If the return from property was lower than the cost of borrowing we will have a negative leverage. A neutral leverage will occur when the cost of borrowing is same as return from the property.

When you are buying a property for cash flow you have to purchase only positively leveraged property. If you do this the cash flow leverage will work in your favor.

Investors sometimes buy negatively or neutrally leveraged property in the hope that capital appreciation from the property will overcome the short term cash losses on the investment. In this case you will need to support the short fall in cash flow from other sources of income. This can become very worrisome if the investor loses his job or suffers losses in his business that is supporting the negatively leveraged property.

A positively leveraged property can turn into a negative leveraged property in case of loss of rental income or if the interest rates move up at the time of re-fixing the mortgage. It is therefore prudent for you to allow for the vacancy rates or changes in the cost of borrowing.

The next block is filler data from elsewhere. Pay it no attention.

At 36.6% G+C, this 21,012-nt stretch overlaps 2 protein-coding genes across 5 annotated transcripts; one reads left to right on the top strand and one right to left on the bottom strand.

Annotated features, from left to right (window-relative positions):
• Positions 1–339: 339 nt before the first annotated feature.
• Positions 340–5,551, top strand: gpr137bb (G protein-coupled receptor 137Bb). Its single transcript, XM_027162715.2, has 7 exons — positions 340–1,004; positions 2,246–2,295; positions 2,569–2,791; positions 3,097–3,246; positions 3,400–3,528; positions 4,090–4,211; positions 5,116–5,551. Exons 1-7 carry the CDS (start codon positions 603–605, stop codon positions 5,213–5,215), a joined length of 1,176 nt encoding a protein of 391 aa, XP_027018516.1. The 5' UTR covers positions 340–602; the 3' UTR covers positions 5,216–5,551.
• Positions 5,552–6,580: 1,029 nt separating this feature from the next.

No one can allow for all the contingencies that may occur in the future. But if you can work out your figures accurately for the first five years then chances of things going wrong with your investment are greatly reduced. This is because rents will normally go up to provide you with additional cash flow. In addition increase in capital value of the property will give you with an extra cushion of equity.

A negatively leveraged property will move into positive territory given time and a few rent reviews along the way.

As an investor you will keep out of trouble if you apply cash flow leverage properly and make it a habit of buying only positively leveraged properties. This is what Robert Kiyosaki and all savvy investors do. You must always concentrate on cash flow first and capital appreciation later.

Investing in residential properties is the best strategy when starting out as a real estate investor. The biggest leverage you can have in the process of creation of wealth through real estate is knowledge.